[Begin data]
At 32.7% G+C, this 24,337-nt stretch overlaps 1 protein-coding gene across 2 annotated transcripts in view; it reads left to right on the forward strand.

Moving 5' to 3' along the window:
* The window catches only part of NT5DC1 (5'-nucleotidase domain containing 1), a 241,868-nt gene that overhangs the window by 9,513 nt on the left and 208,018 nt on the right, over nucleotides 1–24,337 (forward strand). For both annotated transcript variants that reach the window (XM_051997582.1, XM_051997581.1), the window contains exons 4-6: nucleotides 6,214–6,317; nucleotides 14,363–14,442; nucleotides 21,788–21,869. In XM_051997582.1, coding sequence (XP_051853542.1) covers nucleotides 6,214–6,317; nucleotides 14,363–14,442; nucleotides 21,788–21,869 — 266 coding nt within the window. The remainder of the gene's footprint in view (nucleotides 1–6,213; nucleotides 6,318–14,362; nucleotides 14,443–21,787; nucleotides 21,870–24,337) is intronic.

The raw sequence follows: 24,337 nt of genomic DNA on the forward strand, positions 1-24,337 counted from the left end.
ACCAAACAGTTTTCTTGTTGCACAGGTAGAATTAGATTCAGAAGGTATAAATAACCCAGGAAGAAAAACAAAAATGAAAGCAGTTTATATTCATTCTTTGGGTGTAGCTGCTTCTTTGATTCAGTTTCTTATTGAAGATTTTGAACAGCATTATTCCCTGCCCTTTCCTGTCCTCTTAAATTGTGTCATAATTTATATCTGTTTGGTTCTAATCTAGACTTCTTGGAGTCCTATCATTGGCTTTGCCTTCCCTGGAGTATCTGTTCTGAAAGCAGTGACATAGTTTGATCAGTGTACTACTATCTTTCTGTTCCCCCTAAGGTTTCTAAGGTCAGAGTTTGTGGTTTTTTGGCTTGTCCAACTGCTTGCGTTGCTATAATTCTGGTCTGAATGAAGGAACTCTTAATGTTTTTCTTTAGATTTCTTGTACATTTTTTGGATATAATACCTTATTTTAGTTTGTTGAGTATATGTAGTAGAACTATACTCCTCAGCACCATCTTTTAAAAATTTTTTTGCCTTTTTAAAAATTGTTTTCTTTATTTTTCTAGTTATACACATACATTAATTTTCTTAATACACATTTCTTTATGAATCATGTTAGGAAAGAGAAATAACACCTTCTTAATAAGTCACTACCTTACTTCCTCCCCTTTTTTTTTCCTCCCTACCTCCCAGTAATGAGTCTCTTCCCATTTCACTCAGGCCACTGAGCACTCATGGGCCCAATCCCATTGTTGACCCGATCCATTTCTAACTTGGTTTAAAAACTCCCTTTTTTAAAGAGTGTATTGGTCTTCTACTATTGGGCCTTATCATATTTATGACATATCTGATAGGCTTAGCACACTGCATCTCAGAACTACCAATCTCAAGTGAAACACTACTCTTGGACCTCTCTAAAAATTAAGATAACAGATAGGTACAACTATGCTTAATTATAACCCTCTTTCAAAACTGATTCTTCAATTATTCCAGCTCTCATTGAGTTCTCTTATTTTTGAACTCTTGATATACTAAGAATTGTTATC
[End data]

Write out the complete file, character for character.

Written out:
At 32.7% G+C, this 24,337-nt stretch overlaps 1 protein-coding gene across 2 annotated transcripts in view; it reads left to right on the forward strand.

Moving 5' to 3' along the window:
* The window catches only part of NT5DC1 (5'-nucleotidase domain containing 1), a 241,868-nt gene that overhangs the window by 9,513 nt on the left and 208,018 nt on the right, over nucleotides 1–24,337 (forward strand). For both annotated transcript variants that reach the window (XM_051997582.1, XM_051997581.1), the window contains exons 4-6: nucleotides 6,214–6,317; nucleotides 14,363–14,442; nucleotides 21,788–21,869. In XM_051997582.1, coding sequence (XP_051853542.1) covers nucleotides 6,214–6,317; nucleotides 14,363–14,442; nucleotides 21,788–21,869 — 266 coding nt within the window. The remainder of the gene's footprint in view (nucleotides 1–6,213; nucleotides 6,318–14,362; nucleotides 14,443–21,787; nucleotides 21,870–24,337) is intronic.

The raw sequence follows: 24,337 nt of genomic DNA on the forward strand, positions 1-24,337 counted from the left end.
ACCAAACAGTTTTCTTGTTGCACAGGTAGAATTAGATTCAGAAGGTATAAATAACCCAGGAAGAAAAACAAAAATGAAAGCAGTTTATATTCATTCTTTGGGTGTAGCTGCTTCTTTGATTCAGTTTCTTATTGAAGATTTTGAACAGCATTATTCCCTGCCCTTTCCTGTCCTCTTAAATTGTGTCATAATTTATATCTGTTTGGTTCTAATCTAGACTTCTTGGAGTCCTATCATTGGCTTTGCCTTCCCTGGAGTATCTGTTCTGAAAGCAGTGACATAGTTTGATCAGTGTACTACTATCTTTCTGTTCCCCCTAAGGTTTCTAAGGTCAGAGTTTGTGGTTTTTTGGCTTGTCCAACTGCTTGCGTTGCTATAATTCTGGTCTGAATGAAGGAACTCTTAATGTTTTTCTTTAGATTTCTTGTACATTTTTTGGATATAATACCTTATTTTAGTTTGTTGAGTATATGTAGTAGAACTATACTCCTCAGCACCATCTTTTAAAAATTTTTTTGCCTTTTTAAAAATTGTTTTCTTTATTTTTCTAGTTATACACATACATTAATTTTCTTAATACACATTTCTTTATGAATCATGTTAGGAAAGAGAAATAACACCTTCTTAATAAGTCACTACCTTACTTCCTCCCCTTTTTTTTTCCTCCCTACCTCCCAGTAATGAGTCTCTTCCCATTTCACTCAGGCCACTGAGCACTCATGGGCCCAATCCCATTGTTGACCCGATCCATTTCTAACTTGGTTTAAAAACTCCCTTTTTTAAAGAGTGTATTGGTCTTCTACTATTGGGCCTTATCATATTTATGACATATCTGATAGGCTTAGCACACTGCATCTCAGAACTACCAATCTCAAGTGAAACACTACTCTTGGACCTCTCTAAAAATTAAGATAACAGATAGGTACAACTATGCTTAATTATAACCCTCTTTCAAAACTGATTCTTCAATTATTCCAGCTCTCATTGAGTTCTCTTATTTTTGAACTCTTGATATACTAAGAATTGTTATC